Special Correspondent

THIRUVANANTHAPURAM: Participants in a national seminar on ‘Ethical Concerns in Environmental Sustainability’ organised by the Department of Philosophy, Government College for Women here recently, stressed the need for a multi-disciplinary approach in designing conservation projects.

Integrating values

Speakers at the seminar called for integrating scientific and technological knowledge with ethical values.

In his presentation, noted environmentalist Satheeshchandran Nair focussed on the relationship between traditional values and the environment. He called for a cultural revamp to meet the challenges of environmental sustainability. The seminar consisted of six sessions focussing on pre-modern traditions, socio-economic and scientific terms, health and hygiene systems and ethico-spiritual dimensions.

Moral ecology

Presenting a paper on the topic, N. Gopalakrishnan said Indian traditions considered nature as part of human collectivity. Moral ecology, he said, was the sum total of belief systems, conventions and ways of life prompted by immediate awareness of the surrounding ecosystem.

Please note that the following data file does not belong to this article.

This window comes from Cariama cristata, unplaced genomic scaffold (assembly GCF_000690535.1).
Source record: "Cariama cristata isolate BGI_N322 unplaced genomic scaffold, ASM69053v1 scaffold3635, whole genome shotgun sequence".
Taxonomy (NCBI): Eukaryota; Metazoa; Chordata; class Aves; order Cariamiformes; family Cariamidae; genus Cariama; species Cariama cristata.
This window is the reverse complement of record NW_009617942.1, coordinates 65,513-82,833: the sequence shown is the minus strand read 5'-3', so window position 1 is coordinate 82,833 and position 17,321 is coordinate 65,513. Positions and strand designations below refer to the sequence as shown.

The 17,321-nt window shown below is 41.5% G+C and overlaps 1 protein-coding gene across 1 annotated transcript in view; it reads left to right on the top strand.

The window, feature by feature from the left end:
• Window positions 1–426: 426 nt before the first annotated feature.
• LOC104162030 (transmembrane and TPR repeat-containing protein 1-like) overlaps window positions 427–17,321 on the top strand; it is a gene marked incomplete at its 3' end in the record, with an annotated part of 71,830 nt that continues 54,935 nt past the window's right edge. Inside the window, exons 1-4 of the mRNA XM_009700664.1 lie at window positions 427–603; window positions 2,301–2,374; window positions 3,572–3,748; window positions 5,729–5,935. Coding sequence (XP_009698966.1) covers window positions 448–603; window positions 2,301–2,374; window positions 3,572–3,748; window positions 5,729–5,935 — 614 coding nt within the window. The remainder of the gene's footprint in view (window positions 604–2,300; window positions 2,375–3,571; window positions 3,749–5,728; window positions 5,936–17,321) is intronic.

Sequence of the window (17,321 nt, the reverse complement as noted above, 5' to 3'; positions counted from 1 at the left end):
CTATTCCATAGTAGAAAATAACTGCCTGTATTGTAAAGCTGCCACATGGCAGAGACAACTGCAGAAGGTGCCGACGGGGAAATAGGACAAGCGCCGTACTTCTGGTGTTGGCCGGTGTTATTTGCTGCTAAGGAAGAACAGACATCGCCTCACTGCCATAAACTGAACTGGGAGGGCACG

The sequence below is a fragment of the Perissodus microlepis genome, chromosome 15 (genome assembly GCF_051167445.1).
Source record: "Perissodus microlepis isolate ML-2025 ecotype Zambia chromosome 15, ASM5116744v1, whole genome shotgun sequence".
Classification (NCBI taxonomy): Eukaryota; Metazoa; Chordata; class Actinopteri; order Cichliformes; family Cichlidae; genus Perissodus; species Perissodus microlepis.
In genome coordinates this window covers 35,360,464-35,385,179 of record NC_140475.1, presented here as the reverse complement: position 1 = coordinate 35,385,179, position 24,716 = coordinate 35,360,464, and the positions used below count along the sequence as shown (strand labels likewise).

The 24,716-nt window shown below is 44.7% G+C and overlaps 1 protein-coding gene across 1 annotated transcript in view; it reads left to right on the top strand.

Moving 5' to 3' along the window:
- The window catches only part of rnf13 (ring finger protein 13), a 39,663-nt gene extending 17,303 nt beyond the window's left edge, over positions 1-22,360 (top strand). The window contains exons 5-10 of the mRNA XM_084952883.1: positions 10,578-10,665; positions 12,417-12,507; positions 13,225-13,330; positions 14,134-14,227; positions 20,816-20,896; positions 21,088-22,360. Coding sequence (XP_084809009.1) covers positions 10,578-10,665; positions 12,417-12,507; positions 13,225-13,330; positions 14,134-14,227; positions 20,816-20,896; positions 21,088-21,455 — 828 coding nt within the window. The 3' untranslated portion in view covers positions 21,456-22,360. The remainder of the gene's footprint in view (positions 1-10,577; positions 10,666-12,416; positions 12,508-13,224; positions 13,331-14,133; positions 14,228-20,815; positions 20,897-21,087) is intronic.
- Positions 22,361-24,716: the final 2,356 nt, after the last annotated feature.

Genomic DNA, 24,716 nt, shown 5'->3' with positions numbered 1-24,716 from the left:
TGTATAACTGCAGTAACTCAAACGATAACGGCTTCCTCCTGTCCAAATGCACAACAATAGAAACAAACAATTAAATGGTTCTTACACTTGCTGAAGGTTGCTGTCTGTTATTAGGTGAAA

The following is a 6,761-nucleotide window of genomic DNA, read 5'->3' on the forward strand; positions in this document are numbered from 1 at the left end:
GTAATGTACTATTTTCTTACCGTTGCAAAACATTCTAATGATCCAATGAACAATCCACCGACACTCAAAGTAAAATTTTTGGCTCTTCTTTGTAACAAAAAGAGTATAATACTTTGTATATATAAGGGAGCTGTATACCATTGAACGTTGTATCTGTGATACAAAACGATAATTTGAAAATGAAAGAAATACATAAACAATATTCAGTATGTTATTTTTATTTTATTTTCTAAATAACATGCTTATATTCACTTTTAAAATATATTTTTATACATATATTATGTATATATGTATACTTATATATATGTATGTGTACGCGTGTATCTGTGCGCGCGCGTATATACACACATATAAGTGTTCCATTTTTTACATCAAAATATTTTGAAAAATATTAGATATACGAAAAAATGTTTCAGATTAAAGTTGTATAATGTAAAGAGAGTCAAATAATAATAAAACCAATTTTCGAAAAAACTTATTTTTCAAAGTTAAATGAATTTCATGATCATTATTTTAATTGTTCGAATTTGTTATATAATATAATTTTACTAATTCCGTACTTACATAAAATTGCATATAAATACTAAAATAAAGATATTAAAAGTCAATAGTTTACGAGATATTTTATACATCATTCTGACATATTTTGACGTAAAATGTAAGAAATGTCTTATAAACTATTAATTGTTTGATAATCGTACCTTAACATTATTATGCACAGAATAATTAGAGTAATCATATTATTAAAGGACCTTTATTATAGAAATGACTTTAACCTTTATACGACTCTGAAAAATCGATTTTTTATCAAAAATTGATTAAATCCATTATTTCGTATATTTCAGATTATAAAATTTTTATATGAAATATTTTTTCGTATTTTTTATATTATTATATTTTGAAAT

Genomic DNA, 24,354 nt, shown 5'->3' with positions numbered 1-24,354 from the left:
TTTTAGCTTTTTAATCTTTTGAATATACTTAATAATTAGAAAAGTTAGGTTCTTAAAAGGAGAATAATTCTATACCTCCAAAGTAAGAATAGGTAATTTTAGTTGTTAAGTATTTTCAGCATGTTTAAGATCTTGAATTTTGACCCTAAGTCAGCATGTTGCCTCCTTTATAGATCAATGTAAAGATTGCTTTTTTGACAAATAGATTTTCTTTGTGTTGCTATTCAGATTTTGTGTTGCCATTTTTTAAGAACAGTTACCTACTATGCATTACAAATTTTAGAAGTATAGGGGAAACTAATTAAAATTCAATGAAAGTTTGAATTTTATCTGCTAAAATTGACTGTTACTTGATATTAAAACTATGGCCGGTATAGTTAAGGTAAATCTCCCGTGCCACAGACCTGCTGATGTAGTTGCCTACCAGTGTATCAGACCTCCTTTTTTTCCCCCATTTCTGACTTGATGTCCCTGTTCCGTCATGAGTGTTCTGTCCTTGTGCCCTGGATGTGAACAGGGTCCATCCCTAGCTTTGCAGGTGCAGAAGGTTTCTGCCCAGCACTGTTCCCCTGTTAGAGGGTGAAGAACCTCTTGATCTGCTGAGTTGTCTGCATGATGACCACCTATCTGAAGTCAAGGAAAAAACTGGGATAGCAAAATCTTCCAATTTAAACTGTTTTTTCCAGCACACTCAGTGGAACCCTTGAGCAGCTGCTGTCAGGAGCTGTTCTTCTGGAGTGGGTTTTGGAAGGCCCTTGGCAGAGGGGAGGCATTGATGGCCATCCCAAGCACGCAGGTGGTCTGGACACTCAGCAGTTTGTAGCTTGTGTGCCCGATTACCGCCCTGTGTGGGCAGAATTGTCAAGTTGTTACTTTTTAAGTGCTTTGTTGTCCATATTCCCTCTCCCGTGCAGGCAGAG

Ecology of superstitions

Another participant, M. Ramakrishnan observed that ecological concerns were expressed and practised through superstitions and taboos in Indian tradition. U. Nandakumaran Nair of Annamalai University spoke on the problems relating to genetic-environment interactions and chemical pollutants affecting public health. V. Mohanan Nair stressed the role of ethical committees in research programmes. He called for integrating ethical principles like informed consent, privacy and confidentiality, accountability and transparency, and maximisation of public interest into contemporary research.

Political ecology

Speaking on the concept of “political ecology,’ K. Ramachandran Nair said that sustainable development was driven not solely by economic compulsions, but by socio-political and cultural aspects as well.